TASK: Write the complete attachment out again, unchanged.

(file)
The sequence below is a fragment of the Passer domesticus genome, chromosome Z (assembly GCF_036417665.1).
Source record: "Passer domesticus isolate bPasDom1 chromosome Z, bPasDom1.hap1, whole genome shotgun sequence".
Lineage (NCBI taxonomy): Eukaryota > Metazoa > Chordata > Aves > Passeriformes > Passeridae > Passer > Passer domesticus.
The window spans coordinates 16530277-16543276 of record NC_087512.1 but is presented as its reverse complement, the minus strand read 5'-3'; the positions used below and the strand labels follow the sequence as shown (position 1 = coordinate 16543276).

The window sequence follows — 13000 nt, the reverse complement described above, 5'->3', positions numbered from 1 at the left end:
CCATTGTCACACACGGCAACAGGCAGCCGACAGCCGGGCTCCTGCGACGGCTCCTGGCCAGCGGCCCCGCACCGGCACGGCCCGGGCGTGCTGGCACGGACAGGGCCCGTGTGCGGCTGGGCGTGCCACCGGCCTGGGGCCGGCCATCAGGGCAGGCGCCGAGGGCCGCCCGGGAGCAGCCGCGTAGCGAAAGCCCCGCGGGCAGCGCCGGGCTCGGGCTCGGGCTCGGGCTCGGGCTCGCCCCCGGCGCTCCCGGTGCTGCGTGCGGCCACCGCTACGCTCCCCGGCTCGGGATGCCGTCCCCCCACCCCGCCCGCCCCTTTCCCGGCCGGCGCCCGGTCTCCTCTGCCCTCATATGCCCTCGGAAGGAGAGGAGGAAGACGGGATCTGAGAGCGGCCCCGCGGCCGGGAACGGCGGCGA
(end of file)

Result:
The sequence below is a fragment of the Passer domesticus genome, chromosome Z (assembly GCF_036417665.1).
Source record: "Passer domesticus isolate bPasDom1 chromosome Z, bPasDom1.hap1, whole genome shotgun sequence".
Lineage (NCBI taxonomy): Eukaryota > Metazoa > Chordata > Aves > Passeriformes > Passeridae > Passer > Passer domesticus.
The window spans coordinates 16530277-16543276 of record NC_087512.1 but is presented as its reverse complement, the minus strand read 5'-3'; the positions used below and the strand labels follow the sequence as shown (position 1 = coordinate 16543276).

The window sequence follows — 13000 nt, the reverse complement described above, 5'->3', positions numbered from 1 at the left end:
CCATTGTCACACACGGCAACAGGCAGCCGACAGCCGGGCTCCTGCGACGGCTCCTGGCCAGCGGCCCCGCACCGGCACGGCCCGGGCGTGCTGGCACGGACAGGGCCCGTGTGCGGCTGGGCGTGCCACCGGCCTGGGGCCGGCCATCAGGGCAGGCGCCGAGGGCCGCCCGGGAGCAGCCGCGTAGCGAAAGCCCCGCGGGCAGCGCCGGGCTCGGGCTCGGGCTCGGGCTCGGGCTCGCCCCCGGCGCTCCCGGTGCTGCGTGCGGCCACCGCTACGCTCCCCGGCTCGGGATGCCGTCCCCCCACCCCGCCCGCCCCTTTCCCGGCCGGCGCCCGGTCTCCTCTGCCCTCATATGCCCTCGGAAGGAGAGGAGGAAGACGGGATCTGAGAGCGGCCCCGCGGCCGGGAACGGCGGCGA